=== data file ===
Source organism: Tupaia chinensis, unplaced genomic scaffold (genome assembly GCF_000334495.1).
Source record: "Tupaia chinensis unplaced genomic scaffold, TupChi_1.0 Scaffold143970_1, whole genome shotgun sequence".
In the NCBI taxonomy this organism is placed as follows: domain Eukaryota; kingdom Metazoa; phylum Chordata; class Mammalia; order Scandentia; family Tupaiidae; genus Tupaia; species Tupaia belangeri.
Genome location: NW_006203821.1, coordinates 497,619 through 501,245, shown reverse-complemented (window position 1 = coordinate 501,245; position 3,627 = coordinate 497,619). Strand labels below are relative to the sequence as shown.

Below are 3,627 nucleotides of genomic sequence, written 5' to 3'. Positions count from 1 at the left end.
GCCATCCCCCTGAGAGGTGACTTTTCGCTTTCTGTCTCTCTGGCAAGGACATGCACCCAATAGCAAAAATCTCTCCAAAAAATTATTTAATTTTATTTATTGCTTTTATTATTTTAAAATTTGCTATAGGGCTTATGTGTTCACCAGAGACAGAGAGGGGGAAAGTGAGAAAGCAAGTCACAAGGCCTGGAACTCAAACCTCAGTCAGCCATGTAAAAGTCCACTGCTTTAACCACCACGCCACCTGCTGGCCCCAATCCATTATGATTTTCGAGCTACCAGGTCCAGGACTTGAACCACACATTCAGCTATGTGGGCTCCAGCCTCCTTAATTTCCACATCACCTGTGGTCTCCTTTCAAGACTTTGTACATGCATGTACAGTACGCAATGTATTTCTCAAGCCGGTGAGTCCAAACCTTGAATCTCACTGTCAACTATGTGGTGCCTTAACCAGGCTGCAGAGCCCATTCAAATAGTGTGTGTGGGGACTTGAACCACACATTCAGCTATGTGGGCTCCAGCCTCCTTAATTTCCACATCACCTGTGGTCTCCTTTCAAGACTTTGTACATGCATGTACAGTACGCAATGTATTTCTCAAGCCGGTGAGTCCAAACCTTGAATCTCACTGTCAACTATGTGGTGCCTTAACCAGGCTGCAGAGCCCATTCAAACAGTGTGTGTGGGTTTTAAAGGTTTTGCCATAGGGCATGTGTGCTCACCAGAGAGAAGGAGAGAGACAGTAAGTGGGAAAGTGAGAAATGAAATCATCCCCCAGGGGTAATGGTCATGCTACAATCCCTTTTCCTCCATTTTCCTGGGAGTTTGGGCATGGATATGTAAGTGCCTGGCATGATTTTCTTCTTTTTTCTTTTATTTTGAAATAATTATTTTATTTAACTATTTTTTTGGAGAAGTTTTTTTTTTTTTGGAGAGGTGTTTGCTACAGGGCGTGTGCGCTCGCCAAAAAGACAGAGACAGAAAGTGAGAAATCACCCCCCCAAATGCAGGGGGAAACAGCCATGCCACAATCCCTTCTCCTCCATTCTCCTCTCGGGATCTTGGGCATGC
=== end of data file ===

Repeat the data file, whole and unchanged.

Source organism: Tupaia chinensis, unplaced genomic scaffold (genome assembly GCF_000334495.1).
Source record: "Tupaia chinensis unplaced genomic scaffold, TupChi_1.0 Scaffold143970_1, whole genome shotgun sequence".
In the NCBI taxonomy this organism is placed as follows: domain Eukaryota; kingdom Metazoa; phylum Chordata; class Mammalia; order Scandentia; family Tupaiidae; genus Tupaia; species Tupaia belangeri.
Genome location: NW_006203821.1, coordinates 497,619 through 501,245, shown reverse-complemented (window position 1 = coordinate 501,245; position 3,627 = coordinate 497,619). Strand labels below are relative to the sequence as shown.

Below are 3,627 nucleotides of genomic sequence, written 5' to 3'. Positions count from 1 at the left end.
GCCATCCCCCTGAGAGGTGACTTTTCGCTTTCTGTCTCTCTGGCAAGGACATGCACCCAATAGCAAAAATCTCTCCAAAAAATTATTTAATTTTATTTATTGCTTTTATTATTTTAAAATTTGCTATAGGGCTTATGTGTTCACCAGAGACAGAGAGGGGGAAAGTGAGAAAGCAAGTCACAAGGCCTGGAACTCAAACCTCAGTCAGCCATGTAAAAGTCCACTGCTTTAACCACCACGCCACCTGCTGGCCCCAATCCATTATGATTTTCGAGCTACCAGGTCCAGGACTTGAACCACACATTCAGCTATGTGGGCTCCAGCCTCCTTAATTTCCACATCACCTGTGGTCTCCTTTCAAGACTTTGTACATGCATGTACAGTACGCAATGTATTTCTCAAGCCGGTGAGTCCAAACCTTGAATCTCACTGTCAACTATGTGGTGCCTTAACCAGGCTGCAGAGCCCATTCAAATAGTGTGTGTGGGGACTTGAACCACACATTCAGCTATGTGGGCTCCAGCCTCCTTAATTTCCACATCACCTGTGGTCTCCTTTCAAGACTTTGTACATGCATGTACAGTACGCAATGTATTTCTCAAGCCGGTGAGTCCAAACCTTGAATCTCACTGTCAACTATGTGGTGCCTTAACCAGGCTGCAGAGCCCATTCAAACAGTGTGTGTGGGTTTTAAAGGTTTTGCCATAGGGCATGTGTGCTCACCAGAGAGAAGGAGAGAGACAGTAAGTGGGAAAGTGAGAAATGAAATCATCCCCCAGGGGTAATGGTCATGCTACAATCCCTTTTCCTCCATTTTCCTGGGAGTTTGGGCATGGATATGTAAGTGCCTGGCATGATTTTCTTCTTTTTTCTTTTATTTTGAAATAATTATTTTATTTAACTATTTTTTTGGAGAAGTTTTTTTTTTTTTGGAGAGGTGTTTGCTACAGGGCGTGTGCGCTCGCCAAAAAGACAGAGACAGAAAGTGAGAAATCACCCCCCCAAATGCAGGGGGAAACAGCCATGCCACAATCCCTTCTCCTCCATTCTCCTCTCGGGATCTTGGGCATGC